“We truly stand on his shoulders,” she wrote.
Reflecting on Dr. Silverstein’s impact, Dr. Drescher, a gay psychiatrist who has spoken out against conversion therapy, said by email:
“Although I was not yet in medical school when Charles was already advocating for me, I can say without hesitation that my own career in psychiatry and psychoanalysis would not have been possible without his contributions. Many of us owe him a deep debt of gratitude — but Charles’s generosity was such that he never acted like anyone owed him anything.”
Charles Silverstein was born on April 23, 1935, in Brooklyn. His father, Sam, delivered newspapers by truck, and his mother, Ida (Berlly) Silverstein, was a homemaker.
He mainly grew up in New York, although there was a moment when he was 11 that almost made him a Californian while introducing him to discrimination. His father was offered a job in California by a former co-worker, but when the family arrived on the West Coast after a nine-day drive, they were welcomed less than hospitably.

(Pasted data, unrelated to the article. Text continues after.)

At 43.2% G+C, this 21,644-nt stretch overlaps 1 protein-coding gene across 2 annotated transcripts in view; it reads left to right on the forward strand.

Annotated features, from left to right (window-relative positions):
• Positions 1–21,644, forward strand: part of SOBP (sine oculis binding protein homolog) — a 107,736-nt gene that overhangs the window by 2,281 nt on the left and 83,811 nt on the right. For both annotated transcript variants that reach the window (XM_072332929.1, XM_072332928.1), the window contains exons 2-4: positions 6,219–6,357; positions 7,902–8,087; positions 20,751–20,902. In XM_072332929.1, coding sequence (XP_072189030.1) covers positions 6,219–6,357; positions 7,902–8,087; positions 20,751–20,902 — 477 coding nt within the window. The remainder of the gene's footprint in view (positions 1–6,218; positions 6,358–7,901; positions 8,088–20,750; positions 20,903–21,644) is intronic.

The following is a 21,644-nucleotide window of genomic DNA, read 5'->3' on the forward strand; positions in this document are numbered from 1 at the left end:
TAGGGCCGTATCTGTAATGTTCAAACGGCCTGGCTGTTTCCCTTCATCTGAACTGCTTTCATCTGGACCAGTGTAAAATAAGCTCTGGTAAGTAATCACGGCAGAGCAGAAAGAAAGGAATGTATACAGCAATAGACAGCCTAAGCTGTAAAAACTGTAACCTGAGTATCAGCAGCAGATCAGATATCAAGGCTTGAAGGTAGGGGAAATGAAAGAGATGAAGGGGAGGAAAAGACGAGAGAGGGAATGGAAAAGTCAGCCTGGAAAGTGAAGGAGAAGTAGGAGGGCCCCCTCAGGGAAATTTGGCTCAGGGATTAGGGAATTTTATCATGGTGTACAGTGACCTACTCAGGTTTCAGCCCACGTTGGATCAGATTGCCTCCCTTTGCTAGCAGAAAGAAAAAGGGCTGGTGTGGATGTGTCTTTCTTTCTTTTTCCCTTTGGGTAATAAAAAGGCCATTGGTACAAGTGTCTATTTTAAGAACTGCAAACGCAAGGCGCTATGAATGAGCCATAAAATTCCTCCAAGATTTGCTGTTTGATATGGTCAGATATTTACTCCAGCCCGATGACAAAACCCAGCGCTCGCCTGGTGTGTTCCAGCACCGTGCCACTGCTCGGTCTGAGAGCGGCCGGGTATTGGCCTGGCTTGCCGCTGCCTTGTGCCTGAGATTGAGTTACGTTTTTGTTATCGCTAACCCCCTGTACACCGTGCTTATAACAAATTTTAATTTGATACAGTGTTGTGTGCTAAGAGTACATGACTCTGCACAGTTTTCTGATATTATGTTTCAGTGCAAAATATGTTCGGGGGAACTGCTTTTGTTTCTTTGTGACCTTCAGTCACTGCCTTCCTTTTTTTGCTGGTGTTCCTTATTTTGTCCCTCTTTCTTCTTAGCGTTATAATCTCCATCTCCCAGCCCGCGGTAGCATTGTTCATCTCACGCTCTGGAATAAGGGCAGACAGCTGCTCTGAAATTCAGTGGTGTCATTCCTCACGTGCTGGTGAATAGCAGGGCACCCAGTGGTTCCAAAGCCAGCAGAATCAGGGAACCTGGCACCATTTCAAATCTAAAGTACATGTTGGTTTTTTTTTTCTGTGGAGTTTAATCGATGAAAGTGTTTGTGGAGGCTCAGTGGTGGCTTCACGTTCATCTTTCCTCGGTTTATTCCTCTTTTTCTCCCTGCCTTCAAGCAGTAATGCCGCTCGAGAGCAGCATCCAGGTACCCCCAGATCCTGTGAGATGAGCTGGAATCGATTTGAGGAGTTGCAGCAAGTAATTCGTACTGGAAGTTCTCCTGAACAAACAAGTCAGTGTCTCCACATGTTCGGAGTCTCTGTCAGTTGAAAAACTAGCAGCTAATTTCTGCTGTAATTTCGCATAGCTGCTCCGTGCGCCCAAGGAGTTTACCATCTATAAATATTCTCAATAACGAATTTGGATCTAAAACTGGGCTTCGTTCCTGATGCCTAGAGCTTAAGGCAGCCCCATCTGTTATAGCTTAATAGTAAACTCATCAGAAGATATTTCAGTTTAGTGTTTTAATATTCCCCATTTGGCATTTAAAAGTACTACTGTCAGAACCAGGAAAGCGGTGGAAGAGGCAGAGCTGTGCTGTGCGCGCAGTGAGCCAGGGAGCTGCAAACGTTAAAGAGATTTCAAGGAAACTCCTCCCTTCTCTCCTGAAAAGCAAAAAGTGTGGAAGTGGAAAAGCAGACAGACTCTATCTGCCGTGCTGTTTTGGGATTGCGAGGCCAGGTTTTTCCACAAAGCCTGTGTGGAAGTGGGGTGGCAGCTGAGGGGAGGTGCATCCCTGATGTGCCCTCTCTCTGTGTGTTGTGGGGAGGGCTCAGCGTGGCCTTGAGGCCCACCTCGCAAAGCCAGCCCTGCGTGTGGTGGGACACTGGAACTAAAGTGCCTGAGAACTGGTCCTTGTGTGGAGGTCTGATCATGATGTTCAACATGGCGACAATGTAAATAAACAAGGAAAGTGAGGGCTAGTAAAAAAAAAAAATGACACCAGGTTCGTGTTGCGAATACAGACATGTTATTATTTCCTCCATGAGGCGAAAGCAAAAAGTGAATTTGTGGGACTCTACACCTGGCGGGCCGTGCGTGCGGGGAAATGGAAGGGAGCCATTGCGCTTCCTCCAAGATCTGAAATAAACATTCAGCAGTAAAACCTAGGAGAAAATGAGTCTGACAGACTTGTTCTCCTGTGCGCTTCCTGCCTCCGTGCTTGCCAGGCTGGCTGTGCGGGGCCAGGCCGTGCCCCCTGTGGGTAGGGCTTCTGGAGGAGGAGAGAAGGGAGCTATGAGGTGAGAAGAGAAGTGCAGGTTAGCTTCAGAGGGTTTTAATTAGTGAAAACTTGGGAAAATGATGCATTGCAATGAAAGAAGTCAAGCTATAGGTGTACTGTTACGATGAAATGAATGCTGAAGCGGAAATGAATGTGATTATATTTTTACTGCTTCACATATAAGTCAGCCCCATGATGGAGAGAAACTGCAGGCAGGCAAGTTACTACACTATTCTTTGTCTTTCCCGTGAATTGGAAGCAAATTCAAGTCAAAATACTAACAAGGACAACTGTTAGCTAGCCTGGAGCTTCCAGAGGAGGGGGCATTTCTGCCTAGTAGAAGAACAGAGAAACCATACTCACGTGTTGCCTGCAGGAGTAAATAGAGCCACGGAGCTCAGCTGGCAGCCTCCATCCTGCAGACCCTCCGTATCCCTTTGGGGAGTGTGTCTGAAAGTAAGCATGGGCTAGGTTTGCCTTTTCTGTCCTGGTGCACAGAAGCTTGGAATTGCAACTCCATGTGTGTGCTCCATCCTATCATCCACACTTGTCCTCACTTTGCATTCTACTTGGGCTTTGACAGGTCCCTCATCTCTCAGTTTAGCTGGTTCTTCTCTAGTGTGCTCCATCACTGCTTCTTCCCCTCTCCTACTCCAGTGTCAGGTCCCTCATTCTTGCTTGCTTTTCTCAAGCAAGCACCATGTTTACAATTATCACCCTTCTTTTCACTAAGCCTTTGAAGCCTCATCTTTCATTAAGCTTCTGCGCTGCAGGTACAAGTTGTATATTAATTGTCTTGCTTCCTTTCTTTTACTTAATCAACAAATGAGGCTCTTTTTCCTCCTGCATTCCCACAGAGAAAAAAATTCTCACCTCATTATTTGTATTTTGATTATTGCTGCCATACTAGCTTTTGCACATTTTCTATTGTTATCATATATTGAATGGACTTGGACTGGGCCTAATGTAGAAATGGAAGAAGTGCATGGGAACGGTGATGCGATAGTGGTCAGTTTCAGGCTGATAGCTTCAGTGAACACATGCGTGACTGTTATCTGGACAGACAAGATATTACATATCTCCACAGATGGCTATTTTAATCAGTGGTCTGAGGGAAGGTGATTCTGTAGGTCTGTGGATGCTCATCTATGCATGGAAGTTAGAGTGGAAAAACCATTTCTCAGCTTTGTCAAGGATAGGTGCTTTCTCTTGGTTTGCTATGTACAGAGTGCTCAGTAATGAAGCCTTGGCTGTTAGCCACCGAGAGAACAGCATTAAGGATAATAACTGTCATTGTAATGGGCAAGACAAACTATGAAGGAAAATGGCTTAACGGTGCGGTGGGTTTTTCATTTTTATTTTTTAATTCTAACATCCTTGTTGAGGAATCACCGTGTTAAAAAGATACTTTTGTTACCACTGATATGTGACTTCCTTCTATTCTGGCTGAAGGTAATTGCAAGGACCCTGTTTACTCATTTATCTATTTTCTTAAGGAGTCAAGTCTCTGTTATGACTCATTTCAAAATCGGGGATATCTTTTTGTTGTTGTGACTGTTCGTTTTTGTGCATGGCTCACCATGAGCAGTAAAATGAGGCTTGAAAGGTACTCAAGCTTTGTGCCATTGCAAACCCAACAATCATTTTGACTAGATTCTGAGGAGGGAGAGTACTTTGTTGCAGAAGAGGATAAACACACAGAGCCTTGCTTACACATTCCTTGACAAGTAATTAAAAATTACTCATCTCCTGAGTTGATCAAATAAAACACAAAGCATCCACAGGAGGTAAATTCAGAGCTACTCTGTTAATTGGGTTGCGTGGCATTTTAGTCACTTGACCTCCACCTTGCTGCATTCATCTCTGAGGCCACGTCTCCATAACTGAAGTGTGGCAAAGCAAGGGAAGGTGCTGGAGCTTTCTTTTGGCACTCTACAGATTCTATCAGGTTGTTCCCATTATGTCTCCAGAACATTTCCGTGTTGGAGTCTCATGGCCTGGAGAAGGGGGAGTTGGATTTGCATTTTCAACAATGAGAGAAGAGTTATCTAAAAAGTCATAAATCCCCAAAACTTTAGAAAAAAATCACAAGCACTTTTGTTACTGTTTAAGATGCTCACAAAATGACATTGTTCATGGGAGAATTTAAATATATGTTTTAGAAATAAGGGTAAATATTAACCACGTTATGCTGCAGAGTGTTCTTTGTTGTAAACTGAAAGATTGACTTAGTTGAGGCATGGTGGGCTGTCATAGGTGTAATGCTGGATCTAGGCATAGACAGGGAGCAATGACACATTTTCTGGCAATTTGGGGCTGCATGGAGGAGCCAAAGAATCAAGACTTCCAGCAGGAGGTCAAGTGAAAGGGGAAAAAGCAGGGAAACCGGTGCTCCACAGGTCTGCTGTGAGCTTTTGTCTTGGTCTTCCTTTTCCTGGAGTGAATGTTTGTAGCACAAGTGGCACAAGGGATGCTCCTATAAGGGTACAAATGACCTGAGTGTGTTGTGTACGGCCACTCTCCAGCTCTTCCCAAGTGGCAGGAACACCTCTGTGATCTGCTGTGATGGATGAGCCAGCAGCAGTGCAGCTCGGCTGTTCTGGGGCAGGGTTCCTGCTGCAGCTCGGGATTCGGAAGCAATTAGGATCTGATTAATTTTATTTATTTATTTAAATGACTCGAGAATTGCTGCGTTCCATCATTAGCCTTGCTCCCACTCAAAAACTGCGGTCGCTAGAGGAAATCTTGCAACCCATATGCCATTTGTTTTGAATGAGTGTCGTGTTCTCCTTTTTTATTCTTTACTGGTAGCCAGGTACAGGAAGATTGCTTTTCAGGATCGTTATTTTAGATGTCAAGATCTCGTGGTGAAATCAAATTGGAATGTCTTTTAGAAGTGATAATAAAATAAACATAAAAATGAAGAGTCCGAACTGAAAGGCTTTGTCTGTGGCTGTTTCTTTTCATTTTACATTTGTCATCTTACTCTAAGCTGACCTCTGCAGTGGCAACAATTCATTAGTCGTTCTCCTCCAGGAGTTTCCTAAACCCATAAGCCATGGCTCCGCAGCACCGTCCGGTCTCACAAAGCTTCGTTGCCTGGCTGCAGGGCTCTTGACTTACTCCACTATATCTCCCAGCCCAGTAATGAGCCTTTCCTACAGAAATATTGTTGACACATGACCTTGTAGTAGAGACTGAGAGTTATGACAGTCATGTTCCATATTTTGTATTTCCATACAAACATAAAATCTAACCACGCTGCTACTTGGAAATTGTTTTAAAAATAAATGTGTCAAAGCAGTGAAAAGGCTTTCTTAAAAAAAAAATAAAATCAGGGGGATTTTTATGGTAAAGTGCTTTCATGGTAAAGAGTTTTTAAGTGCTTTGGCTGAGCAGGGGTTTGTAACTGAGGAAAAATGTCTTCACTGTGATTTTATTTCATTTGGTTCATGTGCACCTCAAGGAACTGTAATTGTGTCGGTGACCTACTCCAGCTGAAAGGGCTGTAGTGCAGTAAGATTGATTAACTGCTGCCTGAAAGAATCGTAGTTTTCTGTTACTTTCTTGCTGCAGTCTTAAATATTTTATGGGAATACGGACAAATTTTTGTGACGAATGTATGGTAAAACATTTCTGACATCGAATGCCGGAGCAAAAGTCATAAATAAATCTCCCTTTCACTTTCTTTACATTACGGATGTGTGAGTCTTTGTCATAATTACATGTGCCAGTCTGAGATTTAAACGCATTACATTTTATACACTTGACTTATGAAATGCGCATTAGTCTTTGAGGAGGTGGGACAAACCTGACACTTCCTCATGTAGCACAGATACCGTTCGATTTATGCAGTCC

“The other men in the shop came to the foreman and said, ‘Either you get rid of that Jew, or we go on strike,’” Dr. Silverstein recalled in an oral history recorded for The Outwords Archive in 2018. His parents received a refund of the deposit they had put down on a house, loaded the family back into the car and made the long trip back to New York.
Dr. Silverstein said he first realized that he was gay when he was a teenager, but his advocacy was still years in the future. In his early attempts at psychoanalysis, he said, he specifically asked to be “cured.”
“I was very much the kind of person who had this low self-esteem, depression and feelings of shame that I wrote about later,” he said.